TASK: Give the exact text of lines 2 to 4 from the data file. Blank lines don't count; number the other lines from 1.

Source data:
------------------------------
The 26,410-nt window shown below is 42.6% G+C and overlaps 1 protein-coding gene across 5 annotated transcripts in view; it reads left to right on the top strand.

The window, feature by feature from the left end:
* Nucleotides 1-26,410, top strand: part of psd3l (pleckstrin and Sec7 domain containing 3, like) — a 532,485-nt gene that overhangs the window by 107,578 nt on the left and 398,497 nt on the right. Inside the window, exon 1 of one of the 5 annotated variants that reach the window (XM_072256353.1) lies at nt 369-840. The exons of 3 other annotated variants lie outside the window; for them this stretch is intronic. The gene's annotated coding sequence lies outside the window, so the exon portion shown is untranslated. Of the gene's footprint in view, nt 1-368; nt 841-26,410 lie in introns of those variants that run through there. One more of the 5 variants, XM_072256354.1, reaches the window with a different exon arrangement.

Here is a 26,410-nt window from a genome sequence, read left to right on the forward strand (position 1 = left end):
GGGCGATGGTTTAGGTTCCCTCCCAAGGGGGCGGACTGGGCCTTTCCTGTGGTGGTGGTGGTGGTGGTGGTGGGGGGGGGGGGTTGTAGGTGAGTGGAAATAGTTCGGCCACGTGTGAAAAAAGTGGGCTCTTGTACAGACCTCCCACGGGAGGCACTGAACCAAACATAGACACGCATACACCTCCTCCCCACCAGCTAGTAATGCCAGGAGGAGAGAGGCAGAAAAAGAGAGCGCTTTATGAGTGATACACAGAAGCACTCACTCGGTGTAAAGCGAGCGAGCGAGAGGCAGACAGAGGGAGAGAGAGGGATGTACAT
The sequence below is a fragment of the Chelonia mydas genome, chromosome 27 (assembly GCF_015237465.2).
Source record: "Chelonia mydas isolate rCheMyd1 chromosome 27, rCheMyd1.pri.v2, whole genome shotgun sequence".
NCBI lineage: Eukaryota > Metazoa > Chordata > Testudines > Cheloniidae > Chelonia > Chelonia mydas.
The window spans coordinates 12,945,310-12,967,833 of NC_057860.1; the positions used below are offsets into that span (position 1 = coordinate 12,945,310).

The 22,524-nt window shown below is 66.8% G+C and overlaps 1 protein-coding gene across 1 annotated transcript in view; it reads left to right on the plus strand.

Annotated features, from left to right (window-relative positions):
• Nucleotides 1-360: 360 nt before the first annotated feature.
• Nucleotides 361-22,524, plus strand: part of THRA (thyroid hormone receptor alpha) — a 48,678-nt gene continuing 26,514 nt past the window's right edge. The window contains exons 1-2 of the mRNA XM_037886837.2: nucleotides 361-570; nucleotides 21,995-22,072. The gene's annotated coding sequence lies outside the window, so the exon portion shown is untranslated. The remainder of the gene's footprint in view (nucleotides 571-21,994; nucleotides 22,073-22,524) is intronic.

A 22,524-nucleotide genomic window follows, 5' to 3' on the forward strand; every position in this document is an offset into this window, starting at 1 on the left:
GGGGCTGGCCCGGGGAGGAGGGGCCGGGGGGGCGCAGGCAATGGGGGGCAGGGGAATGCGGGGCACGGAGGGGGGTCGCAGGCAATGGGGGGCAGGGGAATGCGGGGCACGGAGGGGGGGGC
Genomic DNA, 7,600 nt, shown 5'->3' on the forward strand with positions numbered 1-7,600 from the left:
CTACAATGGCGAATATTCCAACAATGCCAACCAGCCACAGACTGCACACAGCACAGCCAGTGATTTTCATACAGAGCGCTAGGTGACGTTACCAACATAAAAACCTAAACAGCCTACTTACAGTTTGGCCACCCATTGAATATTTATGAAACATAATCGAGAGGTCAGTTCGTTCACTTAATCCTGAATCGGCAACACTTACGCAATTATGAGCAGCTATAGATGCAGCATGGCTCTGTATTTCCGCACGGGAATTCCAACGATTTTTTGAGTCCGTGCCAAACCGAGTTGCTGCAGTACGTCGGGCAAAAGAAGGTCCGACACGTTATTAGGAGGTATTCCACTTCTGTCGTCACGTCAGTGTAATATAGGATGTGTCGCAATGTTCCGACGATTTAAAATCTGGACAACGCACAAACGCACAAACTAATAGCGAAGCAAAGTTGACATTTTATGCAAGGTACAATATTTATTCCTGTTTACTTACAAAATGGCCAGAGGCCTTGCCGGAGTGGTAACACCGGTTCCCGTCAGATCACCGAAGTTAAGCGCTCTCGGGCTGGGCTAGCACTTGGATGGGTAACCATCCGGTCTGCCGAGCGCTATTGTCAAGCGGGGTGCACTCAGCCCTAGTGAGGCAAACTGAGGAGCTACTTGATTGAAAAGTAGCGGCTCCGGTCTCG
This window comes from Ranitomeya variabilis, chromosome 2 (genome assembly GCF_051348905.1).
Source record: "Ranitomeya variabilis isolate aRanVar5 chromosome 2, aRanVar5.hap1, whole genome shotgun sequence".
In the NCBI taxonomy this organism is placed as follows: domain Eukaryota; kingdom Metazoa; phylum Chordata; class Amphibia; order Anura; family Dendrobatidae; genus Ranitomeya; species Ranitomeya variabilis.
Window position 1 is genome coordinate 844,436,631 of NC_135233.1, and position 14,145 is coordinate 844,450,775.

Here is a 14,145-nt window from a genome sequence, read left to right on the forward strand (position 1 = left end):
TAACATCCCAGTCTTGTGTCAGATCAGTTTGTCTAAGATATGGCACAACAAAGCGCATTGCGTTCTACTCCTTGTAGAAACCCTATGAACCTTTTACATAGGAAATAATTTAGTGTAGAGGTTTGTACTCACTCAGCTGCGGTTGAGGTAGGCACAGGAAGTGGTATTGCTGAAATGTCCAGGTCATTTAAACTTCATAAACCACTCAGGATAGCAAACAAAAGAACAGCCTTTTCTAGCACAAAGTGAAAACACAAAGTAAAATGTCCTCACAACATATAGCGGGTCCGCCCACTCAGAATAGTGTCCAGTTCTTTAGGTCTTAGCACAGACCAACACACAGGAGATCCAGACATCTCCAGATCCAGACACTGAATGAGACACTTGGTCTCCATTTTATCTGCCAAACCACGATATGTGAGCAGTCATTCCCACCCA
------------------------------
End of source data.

The window, feature by feature from the left end:
* Nucleotides 1-26,410, top strand: part of psd3l (pleckstrin and Sec7 domain containing 3, like) — a 532,485-nt gene that overhangs the window by 107,578 nt on the left and 398,497 nt on the right. Inside the window, exon 1 of one of the 5 annotated variants that reach the window (XM_072256353.1) lies at nt 369-840. The exons of 3 other annotated variants lie outside the window; for them this stretch is intronic. The gene's annotated coding sequence lies outside the window, so the exon portion shown is untranslated. Of the gene's footprint in view, nt 1-368; nt 841-26,410 lie in introns of those variants that run through there. One more of the 5 variants, XM_072256354.1, reaches the window with a different exon arrangement.

Here is a 26,410-nt window from a genome sequence, read left to right on the forward strand (position 1 = left end):